Different means of travel, different speeds. This sort of put trip planning off a little. On the other hand, not having to spend a whole day slogging on towards some distant goal had its benefits, not least of which was enjoying the scenery. More could have, should have been done, but I’ll happily leave that for another time.
The boat was no doubt fast (and special thanks again to Marlborough Sounds Adventures for a very reasonably priced 5-day hire and return transport – $240 per person), possibly due to the fact that it was not packed to the hilt. A later trip in western Sweden using plastic boats and carrying all supplies for twelve days proved to be somewhat slower. Read more…
An additional degree of freedom when travelling was the use of “satellite tours” where a stop would be used as a starting point for a longer tour, with an intermediate base. This meant carrying less luggage to the intermediate point, but it also required a good deal of planning and organisation.
A classical tour, such as the Dusky Track, required only a place to leave most of the luggage, while taking only what was absolutely necessary (for eight days!) on the tour. Since the starting point was Te Anau, and most accommodation hosts there are used to dealing with tourists going on longer or shorter tours, then it was just a question of asking whether storage facilities were available. At Steamers Beach/Lakeview Holiday Park, a vehicle can be parked safely for $10, and another $10 will get you a locker for as long as you need it. Everything else was packed into the backpack weighing in @ 18 kg for the tour.
The first real satellite tour, however, had already been undertaken on Stewart Island. Here the idea was to spend one night in the secondary base at Oban before beginning and after ending the tramp across the island. This would mean leaving a small bag with some fresh clothes at the hostel in Oban, as well as leaving the main suitcase in Invercargill. As there is a strict weight limit on luggage on the plane (15 kg) some of the tramping food would have to be bought in Oban (not much more expensive than the mainland, but anyhow). And this is how it went: Read more…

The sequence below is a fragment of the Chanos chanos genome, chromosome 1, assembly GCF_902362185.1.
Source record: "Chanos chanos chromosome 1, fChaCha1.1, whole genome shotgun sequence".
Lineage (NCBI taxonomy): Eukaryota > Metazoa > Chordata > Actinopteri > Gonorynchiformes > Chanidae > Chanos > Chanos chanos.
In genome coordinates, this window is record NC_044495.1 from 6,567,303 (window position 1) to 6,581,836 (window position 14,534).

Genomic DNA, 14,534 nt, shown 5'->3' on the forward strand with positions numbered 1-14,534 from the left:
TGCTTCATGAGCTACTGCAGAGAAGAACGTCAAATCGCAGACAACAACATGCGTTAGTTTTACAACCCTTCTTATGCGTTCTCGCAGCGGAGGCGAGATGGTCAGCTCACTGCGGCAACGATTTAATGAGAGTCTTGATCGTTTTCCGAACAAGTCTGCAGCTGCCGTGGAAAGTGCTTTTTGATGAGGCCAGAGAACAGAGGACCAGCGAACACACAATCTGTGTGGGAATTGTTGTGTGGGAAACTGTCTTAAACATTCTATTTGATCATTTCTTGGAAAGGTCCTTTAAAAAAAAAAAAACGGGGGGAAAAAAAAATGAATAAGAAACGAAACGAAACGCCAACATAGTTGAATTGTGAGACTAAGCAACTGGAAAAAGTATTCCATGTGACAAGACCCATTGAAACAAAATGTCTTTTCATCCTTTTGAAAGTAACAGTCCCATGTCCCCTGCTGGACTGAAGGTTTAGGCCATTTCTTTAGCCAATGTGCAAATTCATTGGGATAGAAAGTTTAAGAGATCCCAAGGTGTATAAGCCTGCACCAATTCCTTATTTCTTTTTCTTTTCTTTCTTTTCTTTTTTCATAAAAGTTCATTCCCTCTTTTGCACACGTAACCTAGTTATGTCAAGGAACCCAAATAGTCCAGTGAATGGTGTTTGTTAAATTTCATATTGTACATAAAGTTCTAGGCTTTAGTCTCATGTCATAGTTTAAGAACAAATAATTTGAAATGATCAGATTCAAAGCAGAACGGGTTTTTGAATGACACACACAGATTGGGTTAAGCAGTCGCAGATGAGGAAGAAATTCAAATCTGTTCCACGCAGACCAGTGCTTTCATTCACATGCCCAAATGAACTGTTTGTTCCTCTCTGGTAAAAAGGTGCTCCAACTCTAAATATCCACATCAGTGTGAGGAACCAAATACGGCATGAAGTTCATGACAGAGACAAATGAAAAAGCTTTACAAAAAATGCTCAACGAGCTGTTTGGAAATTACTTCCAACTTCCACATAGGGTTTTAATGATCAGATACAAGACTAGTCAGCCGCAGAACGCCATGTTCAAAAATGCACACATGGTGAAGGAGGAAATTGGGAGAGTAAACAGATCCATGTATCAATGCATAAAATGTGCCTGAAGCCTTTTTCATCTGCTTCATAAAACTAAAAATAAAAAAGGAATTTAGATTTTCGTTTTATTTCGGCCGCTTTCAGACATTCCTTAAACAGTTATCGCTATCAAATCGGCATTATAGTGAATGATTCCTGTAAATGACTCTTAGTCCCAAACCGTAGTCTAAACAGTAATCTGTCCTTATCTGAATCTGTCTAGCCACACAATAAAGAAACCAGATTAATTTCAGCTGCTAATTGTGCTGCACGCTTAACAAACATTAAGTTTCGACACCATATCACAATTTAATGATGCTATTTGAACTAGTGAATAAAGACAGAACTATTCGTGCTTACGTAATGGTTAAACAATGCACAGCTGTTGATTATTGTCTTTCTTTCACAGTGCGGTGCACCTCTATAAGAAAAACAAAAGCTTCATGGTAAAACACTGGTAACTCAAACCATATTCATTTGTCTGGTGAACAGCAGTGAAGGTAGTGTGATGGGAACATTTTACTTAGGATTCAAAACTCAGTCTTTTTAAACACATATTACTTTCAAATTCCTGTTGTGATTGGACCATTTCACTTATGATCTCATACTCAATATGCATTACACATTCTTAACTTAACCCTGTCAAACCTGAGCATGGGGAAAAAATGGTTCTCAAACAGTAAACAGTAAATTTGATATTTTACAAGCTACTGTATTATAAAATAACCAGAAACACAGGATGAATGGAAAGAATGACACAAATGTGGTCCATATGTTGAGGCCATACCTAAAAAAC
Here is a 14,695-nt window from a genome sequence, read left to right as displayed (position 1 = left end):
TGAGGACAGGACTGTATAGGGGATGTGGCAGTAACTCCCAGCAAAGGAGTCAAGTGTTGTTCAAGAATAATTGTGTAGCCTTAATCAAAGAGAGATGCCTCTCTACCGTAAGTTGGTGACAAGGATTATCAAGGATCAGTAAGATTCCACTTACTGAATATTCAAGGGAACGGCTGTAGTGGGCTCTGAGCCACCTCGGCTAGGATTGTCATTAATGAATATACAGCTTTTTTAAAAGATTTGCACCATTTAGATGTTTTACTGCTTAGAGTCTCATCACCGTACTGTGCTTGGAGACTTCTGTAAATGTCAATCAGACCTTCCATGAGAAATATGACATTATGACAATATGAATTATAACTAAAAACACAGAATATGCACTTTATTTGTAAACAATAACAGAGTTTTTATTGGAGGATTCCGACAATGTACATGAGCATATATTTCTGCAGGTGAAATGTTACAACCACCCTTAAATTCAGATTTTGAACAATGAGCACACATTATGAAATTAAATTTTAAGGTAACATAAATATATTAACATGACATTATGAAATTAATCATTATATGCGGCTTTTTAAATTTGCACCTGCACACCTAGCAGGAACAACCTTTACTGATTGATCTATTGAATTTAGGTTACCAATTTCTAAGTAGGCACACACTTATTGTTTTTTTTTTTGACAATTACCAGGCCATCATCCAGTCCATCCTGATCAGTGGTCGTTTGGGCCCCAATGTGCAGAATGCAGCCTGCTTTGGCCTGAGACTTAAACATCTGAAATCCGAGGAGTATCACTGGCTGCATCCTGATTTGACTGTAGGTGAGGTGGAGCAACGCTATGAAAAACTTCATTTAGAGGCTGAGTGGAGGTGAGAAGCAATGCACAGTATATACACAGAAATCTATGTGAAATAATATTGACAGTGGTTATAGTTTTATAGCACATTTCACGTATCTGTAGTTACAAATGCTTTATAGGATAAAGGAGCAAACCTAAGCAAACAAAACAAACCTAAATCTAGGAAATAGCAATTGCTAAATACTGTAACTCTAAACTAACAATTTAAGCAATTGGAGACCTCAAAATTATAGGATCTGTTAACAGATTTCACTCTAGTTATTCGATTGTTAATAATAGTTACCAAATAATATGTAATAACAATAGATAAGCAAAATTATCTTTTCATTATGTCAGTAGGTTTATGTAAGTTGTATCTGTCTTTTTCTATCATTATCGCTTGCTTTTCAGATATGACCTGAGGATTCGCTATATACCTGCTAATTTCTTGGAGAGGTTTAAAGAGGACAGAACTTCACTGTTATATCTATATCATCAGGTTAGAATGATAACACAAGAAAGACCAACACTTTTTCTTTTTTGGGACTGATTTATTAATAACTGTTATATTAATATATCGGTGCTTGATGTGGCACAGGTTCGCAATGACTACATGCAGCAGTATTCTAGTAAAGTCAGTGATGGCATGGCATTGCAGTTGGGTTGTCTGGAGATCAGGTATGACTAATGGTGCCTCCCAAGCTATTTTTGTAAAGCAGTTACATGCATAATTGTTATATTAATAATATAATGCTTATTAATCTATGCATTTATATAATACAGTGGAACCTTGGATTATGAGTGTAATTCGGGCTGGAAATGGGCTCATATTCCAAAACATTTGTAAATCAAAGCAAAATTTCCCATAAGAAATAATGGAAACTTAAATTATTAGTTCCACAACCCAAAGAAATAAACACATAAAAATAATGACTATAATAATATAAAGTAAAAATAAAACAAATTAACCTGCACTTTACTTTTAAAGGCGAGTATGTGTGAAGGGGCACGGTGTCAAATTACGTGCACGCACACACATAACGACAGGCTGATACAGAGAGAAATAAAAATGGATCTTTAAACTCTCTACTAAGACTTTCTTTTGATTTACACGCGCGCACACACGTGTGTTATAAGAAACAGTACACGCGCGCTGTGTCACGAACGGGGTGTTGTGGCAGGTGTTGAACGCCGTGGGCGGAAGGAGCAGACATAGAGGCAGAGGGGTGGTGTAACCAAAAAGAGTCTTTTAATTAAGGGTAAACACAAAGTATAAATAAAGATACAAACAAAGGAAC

Friday, March 31: Some remnants of cloud in the hills in Picton, becoming sunny and rather warm
The hostel was rather quiet last night with very few guests; at around 4:00 when I got up to go to the loo, one of Nikki’s bread machines was making a lot of noise and she was up, too, to turn it off so that it didn’t wake any other guests. Regular waking was around 7:30, and breakfast was three of the crumpets that I had bought last night with vegemite, coffee, and grape juice from Nikki. I was chatting with the American, Dave, who was also leaving on the midday bus.
I was out of my room @ 10:00 and proceeded to check the internet for anything I had forgotten yesterday. Itunes took up a lot of time and the result on the ipod was less than satisfactory but it will have to do for the trip. I saw that the university sports centre back in Hannover now had a sea kayaking group (Tuesday evenings, so finding time for swimming practice will be a bit of a challenge) instead of flatwater paddling, so I guess that is what I will have to take. Around 12:00 Dave turned up from wherever it was he had been & we loaded up our backpacks and headed for the ferry terminal. Read more…
Thursday, March 30: Low but light cloud in the morning clearing to sunny, hot & dry by the time we reached Picton; fogging over in the early evening